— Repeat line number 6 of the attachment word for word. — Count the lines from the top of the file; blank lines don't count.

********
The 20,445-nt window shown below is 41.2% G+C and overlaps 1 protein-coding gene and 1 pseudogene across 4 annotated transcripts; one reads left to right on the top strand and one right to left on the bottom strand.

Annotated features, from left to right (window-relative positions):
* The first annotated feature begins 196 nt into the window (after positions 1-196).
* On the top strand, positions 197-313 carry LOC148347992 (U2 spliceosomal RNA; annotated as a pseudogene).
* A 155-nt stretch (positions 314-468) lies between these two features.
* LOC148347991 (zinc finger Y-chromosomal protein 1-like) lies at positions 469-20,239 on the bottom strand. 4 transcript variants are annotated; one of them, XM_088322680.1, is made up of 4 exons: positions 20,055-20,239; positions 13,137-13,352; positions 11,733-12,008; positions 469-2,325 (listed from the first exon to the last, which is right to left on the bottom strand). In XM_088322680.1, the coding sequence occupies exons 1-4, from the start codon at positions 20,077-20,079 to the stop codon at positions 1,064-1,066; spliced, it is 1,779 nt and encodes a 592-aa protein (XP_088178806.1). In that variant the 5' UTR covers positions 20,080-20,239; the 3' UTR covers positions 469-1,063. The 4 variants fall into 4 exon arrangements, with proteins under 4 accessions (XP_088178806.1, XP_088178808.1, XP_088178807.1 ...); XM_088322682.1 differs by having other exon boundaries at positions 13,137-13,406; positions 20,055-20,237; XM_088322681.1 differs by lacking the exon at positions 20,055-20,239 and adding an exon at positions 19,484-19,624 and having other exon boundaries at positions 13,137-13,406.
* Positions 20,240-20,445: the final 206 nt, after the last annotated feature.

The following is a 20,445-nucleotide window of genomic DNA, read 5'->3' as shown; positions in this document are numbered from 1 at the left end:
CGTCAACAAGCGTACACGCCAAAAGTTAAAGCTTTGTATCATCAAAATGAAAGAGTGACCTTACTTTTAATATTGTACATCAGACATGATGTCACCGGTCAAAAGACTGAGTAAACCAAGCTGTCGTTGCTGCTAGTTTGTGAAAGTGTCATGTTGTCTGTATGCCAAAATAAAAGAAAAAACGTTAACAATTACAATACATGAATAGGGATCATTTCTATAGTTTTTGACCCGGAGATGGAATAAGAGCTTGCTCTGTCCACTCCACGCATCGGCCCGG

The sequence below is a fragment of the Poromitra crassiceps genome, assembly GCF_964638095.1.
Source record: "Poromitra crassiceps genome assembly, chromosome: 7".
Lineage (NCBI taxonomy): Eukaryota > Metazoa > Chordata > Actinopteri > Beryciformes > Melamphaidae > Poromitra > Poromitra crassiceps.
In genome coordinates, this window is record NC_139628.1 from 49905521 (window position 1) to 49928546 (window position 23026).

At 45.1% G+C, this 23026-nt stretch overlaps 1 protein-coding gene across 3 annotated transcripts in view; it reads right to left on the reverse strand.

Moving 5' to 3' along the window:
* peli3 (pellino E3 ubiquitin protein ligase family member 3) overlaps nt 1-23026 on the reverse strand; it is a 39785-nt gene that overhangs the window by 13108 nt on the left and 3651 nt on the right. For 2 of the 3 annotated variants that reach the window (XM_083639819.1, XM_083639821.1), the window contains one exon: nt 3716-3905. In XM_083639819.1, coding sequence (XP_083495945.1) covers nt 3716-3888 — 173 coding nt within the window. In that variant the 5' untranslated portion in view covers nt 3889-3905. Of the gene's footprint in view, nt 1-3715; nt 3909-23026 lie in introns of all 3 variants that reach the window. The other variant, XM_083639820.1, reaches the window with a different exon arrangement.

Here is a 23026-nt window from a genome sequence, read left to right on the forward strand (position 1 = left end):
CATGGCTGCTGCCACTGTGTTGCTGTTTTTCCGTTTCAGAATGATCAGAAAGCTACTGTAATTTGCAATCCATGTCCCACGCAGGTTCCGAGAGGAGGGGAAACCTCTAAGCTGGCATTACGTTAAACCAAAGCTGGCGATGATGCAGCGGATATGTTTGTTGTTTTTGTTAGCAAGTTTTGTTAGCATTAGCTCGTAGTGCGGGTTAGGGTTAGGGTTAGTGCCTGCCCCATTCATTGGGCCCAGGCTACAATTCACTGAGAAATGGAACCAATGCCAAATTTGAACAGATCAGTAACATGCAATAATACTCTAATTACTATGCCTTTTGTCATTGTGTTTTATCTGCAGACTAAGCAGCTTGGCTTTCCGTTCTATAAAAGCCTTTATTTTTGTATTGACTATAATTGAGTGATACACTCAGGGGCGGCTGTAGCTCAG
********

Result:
* LOC148347991 (zinc finger Y-chromosomal protein 1-like) lies at positions 469-20,239 on the bottom strand. 4 transcript variants are annotated; one of them, XM_088322680.1, is made up of 4 exons: positions 20,055-20,239; positions 13,137-13,352; positions 11,733-12,008; positions 469-2,325 (listed from the first exon to the last, which is right to left on the bottom strand). In XM_088322680.1, the coding sequence occupies exons 1-4, from the start codon at positions 20,077-20,079 to the stop codon at positions 1,064-1,066; spliced, it is 1,779 nt and encodes a 592-aa protein (XP_088178806.1). In that variant the 5' UTR covers positions 20,080-20,239; the 3' UTR covers positions 469-1,063. The 4 variants fall into 4 exon arrangements, with proteins under 4 accessions (XP_088178806.1, XP_088178808.1, XP_088178807.1 ...); XM_088322682.1 differs by having other exon boundaries at positions 13,137-13,406; positions 20,055-20,237; XM_088322681.1 differs by lacking the exon at positions 20,055-20,239 and adding an exon at positions 19,484-19,624 and having other exon boundaries at positions 13,137-13,406.